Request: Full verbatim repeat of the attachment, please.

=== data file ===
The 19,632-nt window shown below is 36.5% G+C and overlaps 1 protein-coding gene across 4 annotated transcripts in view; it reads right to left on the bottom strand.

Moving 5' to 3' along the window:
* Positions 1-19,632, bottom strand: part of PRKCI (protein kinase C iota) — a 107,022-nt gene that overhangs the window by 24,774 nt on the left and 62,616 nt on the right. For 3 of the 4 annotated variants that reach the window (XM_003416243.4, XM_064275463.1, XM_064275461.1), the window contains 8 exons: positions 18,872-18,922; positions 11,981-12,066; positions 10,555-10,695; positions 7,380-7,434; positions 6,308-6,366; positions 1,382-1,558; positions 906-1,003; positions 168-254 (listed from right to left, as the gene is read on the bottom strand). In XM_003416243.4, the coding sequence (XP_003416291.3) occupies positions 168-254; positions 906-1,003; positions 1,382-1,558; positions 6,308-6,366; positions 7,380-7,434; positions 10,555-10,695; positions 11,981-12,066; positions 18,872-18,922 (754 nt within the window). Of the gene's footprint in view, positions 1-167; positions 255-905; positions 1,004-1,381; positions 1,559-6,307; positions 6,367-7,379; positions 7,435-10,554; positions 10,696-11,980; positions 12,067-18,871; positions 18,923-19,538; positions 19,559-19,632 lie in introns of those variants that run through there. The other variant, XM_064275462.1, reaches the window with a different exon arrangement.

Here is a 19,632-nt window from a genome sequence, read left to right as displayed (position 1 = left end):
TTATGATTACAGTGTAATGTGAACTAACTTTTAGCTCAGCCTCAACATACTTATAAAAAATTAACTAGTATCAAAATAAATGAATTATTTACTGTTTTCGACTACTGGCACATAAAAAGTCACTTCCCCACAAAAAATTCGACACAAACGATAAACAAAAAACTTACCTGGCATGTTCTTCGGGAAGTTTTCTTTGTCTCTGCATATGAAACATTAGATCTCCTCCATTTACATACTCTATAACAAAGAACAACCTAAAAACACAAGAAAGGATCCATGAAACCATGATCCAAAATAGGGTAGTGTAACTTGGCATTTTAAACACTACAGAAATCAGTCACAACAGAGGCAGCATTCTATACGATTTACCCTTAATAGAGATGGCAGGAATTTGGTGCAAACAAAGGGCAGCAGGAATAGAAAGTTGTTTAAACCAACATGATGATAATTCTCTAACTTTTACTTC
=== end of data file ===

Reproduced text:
The 19,632-nt window shown below is 36.5% G+C and overlaps 1 protein-coding gene across 4 annotated transcripts in view; it reads right to left on the bottom strand.

Moving 5' to 3' along the window:
* Positions 1-19,632, bottom strand: part of PRKCI (protein kinase C iota) — a 107,022-nt gene that overhangs the window by 24,774 nt on the left and 62,616 nt on the right. For 3 of the 4 annotated variants that reach the window (XM_003416243.4, XM_064275463.1, XM_064275461.1), the window contains 8 exons: positions 18,872-18,922; positions 11,981-12,066; positions 10,555-10,695; positions 7,380-7,434; positions 6,308-6,366; positions 1,382-1,558; positions 906-1,003; positions 168-254 (listed from right to left, as the gene is read on the bottom strand). In XM_003416243.4, the coding sequence (XP_003416291.3) occupies positions 168-254; positions 906-1,003; positions 1,382-1,558; positions 6,308-6,366; positions 7,380-7,434; positions 10,555-10,695; positions 11,981-12,066; positions 18,872-18,922 (754 nt within the window). Of the gene's footprint in view, positions 1-167; positions 255-905; positions 1,004-1,381; positions 1,559-6,307; positions 6,367-7,379; positions 7,435-10,554; positions 10,696-11,980; positions 12,067-18,871; positions 18,923-19,538; positions 19,559-19,632 lie in introns of those variants that run through there. The other variant, XM_064275462.1, reaches the window with a different exon arrangement.

Here is a 19,632-nt window from a genome sequence, read left to right as displayed (position 1 = left end):
TTATGATTACAGTGTAATGTGAACTAACTTTTAGCTCAGCCTCAACATACTTATAAAAAATTAACTAGTATCAAAATAAATGAATTATTTACTGTTTTCGACTACTGGCACATAAAAAGTCACTTCCCCACAAAAAATTCGACACAAACGATAAACAAAAAACTTACCTGGCATGTTCTTCGGGAAGTTTTCTTTGTCTCTGCATATGAAACATTAGATCTCCTCCATTTACATACTCTATAACAAAGAACAACCTAAAAACACAAGAAAGGATCCATGAAACCATGATCCAAAATAGGGTAGTGTAACTTGGCATTTTAAACACTACAGAAATCAGTCACAACAGAGGCAGCATTCTATACGATTTACCCTTAATAGAGATGGCAGGAATTTGGTGCAAACAAAGGGCAGCAGGAATAGAAAGTTGTTTAAACCAACATGATGATAATTCTCTAACTTTTACTTC